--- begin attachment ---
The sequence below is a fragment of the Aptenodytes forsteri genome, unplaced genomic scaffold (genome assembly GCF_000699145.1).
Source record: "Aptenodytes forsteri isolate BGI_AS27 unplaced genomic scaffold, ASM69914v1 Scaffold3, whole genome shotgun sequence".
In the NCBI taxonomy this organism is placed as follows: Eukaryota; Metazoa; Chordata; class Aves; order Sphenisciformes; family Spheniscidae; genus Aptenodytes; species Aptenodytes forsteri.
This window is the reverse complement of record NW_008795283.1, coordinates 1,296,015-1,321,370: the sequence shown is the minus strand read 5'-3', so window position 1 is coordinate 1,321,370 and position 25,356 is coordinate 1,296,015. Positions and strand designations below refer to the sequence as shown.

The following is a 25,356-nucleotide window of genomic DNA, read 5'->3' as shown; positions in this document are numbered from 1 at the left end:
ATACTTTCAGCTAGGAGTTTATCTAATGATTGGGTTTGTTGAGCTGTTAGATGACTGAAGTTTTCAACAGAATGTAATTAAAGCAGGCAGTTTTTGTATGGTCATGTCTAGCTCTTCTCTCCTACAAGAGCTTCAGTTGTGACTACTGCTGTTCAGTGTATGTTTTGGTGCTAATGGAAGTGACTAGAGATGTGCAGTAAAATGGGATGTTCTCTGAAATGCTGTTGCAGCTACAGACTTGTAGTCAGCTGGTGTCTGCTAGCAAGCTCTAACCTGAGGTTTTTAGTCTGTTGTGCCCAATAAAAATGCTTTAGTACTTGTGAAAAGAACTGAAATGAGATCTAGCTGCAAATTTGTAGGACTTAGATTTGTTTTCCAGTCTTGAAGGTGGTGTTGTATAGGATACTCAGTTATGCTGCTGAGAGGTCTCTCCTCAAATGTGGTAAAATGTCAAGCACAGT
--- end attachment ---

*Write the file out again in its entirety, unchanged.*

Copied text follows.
The sequence below is a fragment of the Aptenodytes forsteri genome, unplaced genomic scaffold (genome assembly GCF_000699145.1).
Source record: "Aptenodytes forsteri isolate BGI_AS27 unplaced genomic scaffold, ASM69914v1 Scaffold3, whole genome shotgun sequence".
In the NCBI taxonomy this organism is placed as follows: Eukaryota; Metazoa; Chordata; class Aves; order Sphenisciformes; family Spheniscidae; genus Aptenodytes; species Aptenodytes forsteri.
This window is the reverse complement of record NW_008795283.1, coordinates 1,296,015-1,321,370: the sequence shown is the minus strand read 5'-3', so window position 1 is coordinate 1,321,370 and position 25,356 is coordinate 1,296,015. Positions and strand designations below refer to the sequence as shown.

The following is a 25,356-nucleotide window of genomic DNA, read 5'->3' as shown; positions in this document are numbered from 1 at the left end:
ATACTTTCAGCTAGGAGTTTATCTAATGATTGGGTTTGTTGAGCTGTTAGATGACTGAAGTTTTCAACAGAATGTAATTAAAGCAGGCAGTTTTTGTATGGTCATGTCTAGCTCTTCTCTCCTACAAGAGCTTCAGTTGTGACTACTGCTGTTCAGTGTATGTTTTGGTGCTAATGGAAGTGACTAGAGATGTGCAGTAAAATGGGATGTTCTCTGAAATGCTGTTGCAGCTACAGACTTGTAGTCAGCTGGTGTCTGCTAGCAAGCTCTAACCTGAGGTTTTTAGTCTGTTGTGCCCAATAAAAATGCTTTAGTACTTGTGAAAAGAACTGAAATGAGATCTAGCTGCAAATTTGTAGGACTTAGATTTGTTTTCCAGTCTTGAAGGTGGTGTTGTATAGGATACTCAGTTATGCTGCTGAGAGGTCTCTCCTCAAATGTGGTAAAATGTCAAGCACAGT